You get a lot of car with a basic 2017 Acura NSX, but the extra 50 grand for a model equipped with al the bells and whistles will get you some juicy features one may find hard to walk away from. For one thing, it allows you to customize your NSX with several exterior and interior features including three wheel designs with painted or polished finish, carbon-ceramic brake options, a carbon fiber interior sport package, carbon fiber roof, and more.

The company is now taking orders for the 2017 Acura NSX, but you don’t need to rush to get the first production unit. The very first serial production NSX, VIN 001, is already slated for the auction block, where it will be sold at the Barrett-Jackson collector car auction in Scottsdale, Arizona, for the benefit of two children’s charities: the Pediatric Brain Tumor Foundation and Camp Southern Ground. It’s a great way to kick things off.

“The NSX is the pinnacle expression of Acura precision crafted performance and we’re thrilled to take the next step toward bringing it to market,” said Jon Ikeda, vice president and general manager of the Acura Division. “We’re creating new space within the supercar realm, pushing the envelope beyond the conventional thinking about supercars – just like the original NSX.”

The post 2017 Acura NSX Pricing Announced appeared first on Motorward.

PostHeaderIcon 2017 Acura NSX – First Track Test Review

acura-nsx-test

I know it looks like something out of a video game, but the 2017 Acura NSX is real, it’s finally ready, and they sent on to the Sonoma Raceway for Motor Trend Senior Features Editor Jason Cammisa to have a go in. He brought along a first-generation NSX to see how things have moved on.

So, how does the new Acura NSX looks, goes and feels? Cammisa has some interesting quibbles about all those aspects of the car. But then again, they are mostly musings of a motoring journalist whose head is full of irrelevant stuff like understeer, lap times, and 0-60 times. The average buyers looking for something cool looking and high-tech with a hybrid motor are going to love this thing to death.

2017 Acura NSX Highlights:

Twin-turbocharged 75-degree DOHC V6 engine

9-speed dual clutch transmission (DCT)

Three-electric motor Sport Hybrid system

Super-Handling All-Wheel Drive (SH-AWD)

Agile Handling Assist (AHA)

Dynamic System with Quiet, Sport, Sport+ and Track modes

Dynamic torque vectoring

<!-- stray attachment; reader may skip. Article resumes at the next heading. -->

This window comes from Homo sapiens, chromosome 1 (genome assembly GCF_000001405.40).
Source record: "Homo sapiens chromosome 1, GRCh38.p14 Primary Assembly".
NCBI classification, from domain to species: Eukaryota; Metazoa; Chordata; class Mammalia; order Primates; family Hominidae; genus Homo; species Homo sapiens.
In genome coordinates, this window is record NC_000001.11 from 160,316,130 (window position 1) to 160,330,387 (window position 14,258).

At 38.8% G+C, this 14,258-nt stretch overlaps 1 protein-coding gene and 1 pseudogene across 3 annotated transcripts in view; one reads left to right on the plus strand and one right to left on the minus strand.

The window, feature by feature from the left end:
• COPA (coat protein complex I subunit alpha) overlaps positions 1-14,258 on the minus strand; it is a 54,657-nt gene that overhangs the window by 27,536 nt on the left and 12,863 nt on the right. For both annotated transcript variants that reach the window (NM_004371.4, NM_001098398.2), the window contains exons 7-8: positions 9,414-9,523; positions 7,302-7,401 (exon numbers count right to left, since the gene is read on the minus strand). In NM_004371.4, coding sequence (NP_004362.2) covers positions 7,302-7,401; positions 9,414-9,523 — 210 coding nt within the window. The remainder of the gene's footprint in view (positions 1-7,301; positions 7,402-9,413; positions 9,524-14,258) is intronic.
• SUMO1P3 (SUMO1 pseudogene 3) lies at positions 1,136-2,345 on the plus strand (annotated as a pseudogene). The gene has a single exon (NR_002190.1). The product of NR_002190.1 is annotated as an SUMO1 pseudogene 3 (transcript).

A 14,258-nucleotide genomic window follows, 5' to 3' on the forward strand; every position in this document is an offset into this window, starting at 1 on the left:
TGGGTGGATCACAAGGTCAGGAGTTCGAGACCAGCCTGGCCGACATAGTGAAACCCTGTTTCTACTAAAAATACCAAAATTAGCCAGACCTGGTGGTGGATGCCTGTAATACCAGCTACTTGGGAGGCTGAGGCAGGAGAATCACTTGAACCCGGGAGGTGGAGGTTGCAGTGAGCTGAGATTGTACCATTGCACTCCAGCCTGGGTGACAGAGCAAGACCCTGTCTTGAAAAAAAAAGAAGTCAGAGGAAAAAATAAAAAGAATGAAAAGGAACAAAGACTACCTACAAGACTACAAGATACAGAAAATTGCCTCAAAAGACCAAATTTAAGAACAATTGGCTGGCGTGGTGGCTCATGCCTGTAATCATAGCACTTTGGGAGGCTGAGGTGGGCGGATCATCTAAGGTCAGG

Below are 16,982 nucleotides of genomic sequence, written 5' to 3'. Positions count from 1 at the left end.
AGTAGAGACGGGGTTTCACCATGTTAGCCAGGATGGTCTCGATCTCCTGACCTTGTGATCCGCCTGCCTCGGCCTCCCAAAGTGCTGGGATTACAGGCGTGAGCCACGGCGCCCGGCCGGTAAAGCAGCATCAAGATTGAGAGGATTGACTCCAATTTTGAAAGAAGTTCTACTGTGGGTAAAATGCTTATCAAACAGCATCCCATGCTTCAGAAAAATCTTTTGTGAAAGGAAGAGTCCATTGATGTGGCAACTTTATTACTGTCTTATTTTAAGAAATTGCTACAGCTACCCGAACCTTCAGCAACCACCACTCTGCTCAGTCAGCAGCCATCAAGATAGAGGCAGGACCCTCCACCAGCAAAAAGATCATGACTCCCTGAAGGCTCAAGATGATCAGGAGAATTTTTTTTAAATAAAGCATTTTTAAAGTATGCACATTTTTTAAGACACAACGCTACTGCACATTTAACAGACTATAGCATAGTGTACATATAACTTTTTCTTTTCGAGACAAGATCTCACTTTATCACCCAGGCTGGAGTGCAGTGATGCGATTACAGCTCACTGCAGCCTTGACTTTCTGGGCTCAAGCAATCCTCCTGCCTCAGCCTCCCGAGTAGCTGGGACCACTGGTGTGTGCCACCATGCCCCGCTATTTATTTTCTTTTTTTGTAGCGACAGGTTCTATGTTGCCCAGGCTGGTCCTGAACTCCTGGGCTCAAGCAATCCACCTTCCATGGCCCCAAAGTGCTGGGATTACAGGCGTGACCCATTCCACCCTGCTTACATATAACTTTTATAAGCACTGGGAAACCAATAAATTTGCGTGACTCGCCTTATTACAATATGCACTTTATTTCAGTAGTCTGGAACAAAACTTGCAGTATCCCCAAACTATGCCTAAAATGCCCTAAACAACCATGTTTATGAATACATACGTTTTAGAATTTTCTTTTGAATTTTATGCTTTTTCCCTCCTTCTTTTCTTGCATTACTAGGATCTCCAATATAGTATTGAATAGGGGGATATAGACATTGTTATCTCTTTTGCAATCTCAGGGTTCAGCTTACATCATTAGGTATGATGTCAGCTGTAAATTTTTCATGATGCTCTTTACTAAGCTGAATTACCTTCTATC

Multi-material body design with aluminum and sheet molding composite (SMC)

ContiSportContact tires (245/35Z R19 front and 295/30Z R20 rear)

6-piston front and 4-piston brake calipers front and rear

TFT display for low-mounted instrument panel

The post 2017 Acura NSX – First Track Test Review appeared first on Motorward.

PostHeaderIcon Yet Another Introduction to 2017 Acura NSX

2017 Acura NSX-intro-0

Since the day it was introduced as a concept, we’ve been bombarded every other week with material on how awesome the new Acura NSX is and how it will rewrite the rulebook on super car making when it’s released. But the car itself is still nowhere in sight.

Well, until now. The new 2017 Acura NSX finally gearing up for launch, and although it is still a year and a bit away from actually hitting the streets, the company has confirmed its final technical details and also given us a bunch of new pictures to keep up amused until then.

So, the 2017 Acura NSX: it has a “Sport Hybrid Power Unit” consisting of a bespoke, mid-mounted twin-turbocharged, 75-degree 3.5-liter DOHC V6 engine with dry sump lubrication, mated to an all-new 9-speed dual clutch transmission (9DCT) and Direct-Drive Motor. This results in what Acura calls “zero delay” response. So the moment you press the accelerator, you have the 500 hp and 550 Nm torque output of the engine at your disposal.

Boasting an aluminum-intensive space frame and a carbon fiber body, Acura NSX manages to strike a balance between lightness (curb weight 3,803 lbs) and rigidity, both for the sake of handling and crash protection. What’s more, it has a Sport Hybrid All-Wheel-Drive system and double wishbone suspension which deliver what Acura likes to refer to as on-rial cornering. The raises the question, will be able to slide this car if you want to?

2017 Acura NSX-intro-1
2017 Acura NSX-intro-2
2017 Acura NSX-intro-3
2017 Acura NSX-intro-4
2017 Acura NSX-intro-5
2017 Acura NSX-intro-6
2017 Acura NSX-intro-7
2017 Acura NSX-intro-8
2017 Acura NSX-intro-9

The post Yet Another Introduction to 2017 Acura NSX appeared first on Motorward.

PostHeaderIcon Yet Another Introduction to 2017 Acura NSX

2017 Acura NSX-intro-0

Since the day it was introduced as a concept, we’ve been bombarded every other week with material on how awesome the new Acura NSX is and how it will rewrite the rulebook on super car making when it’s released. But the car itself is still nowhere in sight.

Well, until now. The new 2017 Acura NSX finally gearing up for launch, and although it is still a year and a bit away from actually hitting the streets, the company has confirmed its final technical details and also given us a bunch of new pictures to keep up amused until then.